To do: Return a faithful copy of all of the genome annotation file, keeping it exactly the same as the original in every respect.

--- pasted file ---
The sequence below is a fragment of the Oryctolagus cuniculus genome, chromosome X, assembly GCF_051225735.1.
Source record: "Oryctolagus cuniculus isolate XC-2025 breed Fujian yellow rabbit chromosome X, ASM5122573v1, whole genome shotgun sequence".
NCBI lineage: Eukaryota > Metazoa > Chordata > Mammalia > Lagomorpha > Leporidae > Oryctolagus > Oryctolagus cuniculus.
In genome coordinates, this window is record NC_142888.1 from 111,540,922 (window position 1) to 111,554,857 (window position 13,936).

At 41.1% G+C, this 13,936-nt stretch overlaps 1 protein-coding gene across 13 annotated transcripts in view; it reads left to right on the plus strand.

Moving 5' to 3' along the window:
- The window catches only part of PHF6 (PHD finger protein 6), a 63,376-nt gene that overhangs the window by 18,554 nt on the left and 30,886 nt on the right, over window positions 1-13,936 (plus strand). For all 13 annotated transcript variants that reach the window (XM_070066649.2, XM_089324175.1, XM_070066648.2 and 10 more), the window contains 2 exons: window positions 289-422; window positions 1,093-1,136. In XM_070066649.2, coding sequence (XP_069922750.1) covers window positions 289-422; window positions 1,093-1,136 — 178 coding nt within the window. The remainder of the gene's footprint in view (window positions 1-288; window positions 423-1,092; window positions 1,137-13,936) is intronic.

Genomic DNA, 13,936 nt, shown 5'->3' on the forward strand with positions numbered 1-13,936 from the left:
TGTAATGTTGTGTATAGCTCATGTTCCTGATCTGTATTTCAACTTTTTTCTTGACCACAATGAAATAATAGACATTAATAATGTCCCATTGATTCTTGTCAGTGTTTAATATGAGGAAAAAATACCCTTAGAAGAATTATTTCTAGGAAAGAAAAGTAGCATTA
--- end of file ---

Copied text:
The sequence below is a fragment of the Oryctolagus cuniculus genome, chromosome X, assembly GCF_051225735.1.
Source record: "Oryctolagus cuniculus isolate XC-2025 breed Fujian yellow rabbit chromosome X, ASM5122573v1, whole genome shotgun sequence".
NCBI lineage: Eukaryota > Metazoa > Chordata > Mammalia > Lagomorpha > Leporidae > Oryctolagus > Oryctolagus cuniculus.
In genome coordinates, this window is record NC_142888.1 from 111,540,922 (window position 1) to 111,554,857 (window position 13,936).

At 41.1% G+C, this 13,936-nt stretch overlaps 1 protein-coding gene across 13 annotated transcripts in view; it reads left to right on the plus strand.

Moving 5' to 3' along the window:
- The window catches only part of PHF6 (PHD finger protein 6), a 63,376-nt gene that overhangs the window by 18,554 nt on the left and 30,886 nt on the right, over window positions 1-13,936 (plus strand). For all 13 annotated transcript variants that reach the window (XM_070066649.2, XM_089324175.1, XM_070066648.2 and 10 more), the window contains 2 exons: window positions 289-422; window positions 1,093-1,136. In XM_070066649.2, coding sequence (XP_069922750.1) covers window positions 289-422; window positions 1,093-1,136 — 178 coding nt within the window. The remainder of the gene's footprint in view (window positions 1-288; window positions 423-1,092; window positions 1,137-13,936) is intronic.

Genomic DNA, 13,936 nt, shown 5'->3' on the forward strand with positions numbered 1-13,936 from the left:
TGTAATGTTGTGTATAGCTCATGTTCCTGATCTGTATTTCAACTTTTTTCTTGACCACAATGAAATAATAGACATTAATAATGTCCCATTGATTCTTGTCAGTGTTTAATATGAGGAAAAAATACCCTTAGAAGAATTATTTCTAGGAAAGAAAAGTAGCATTA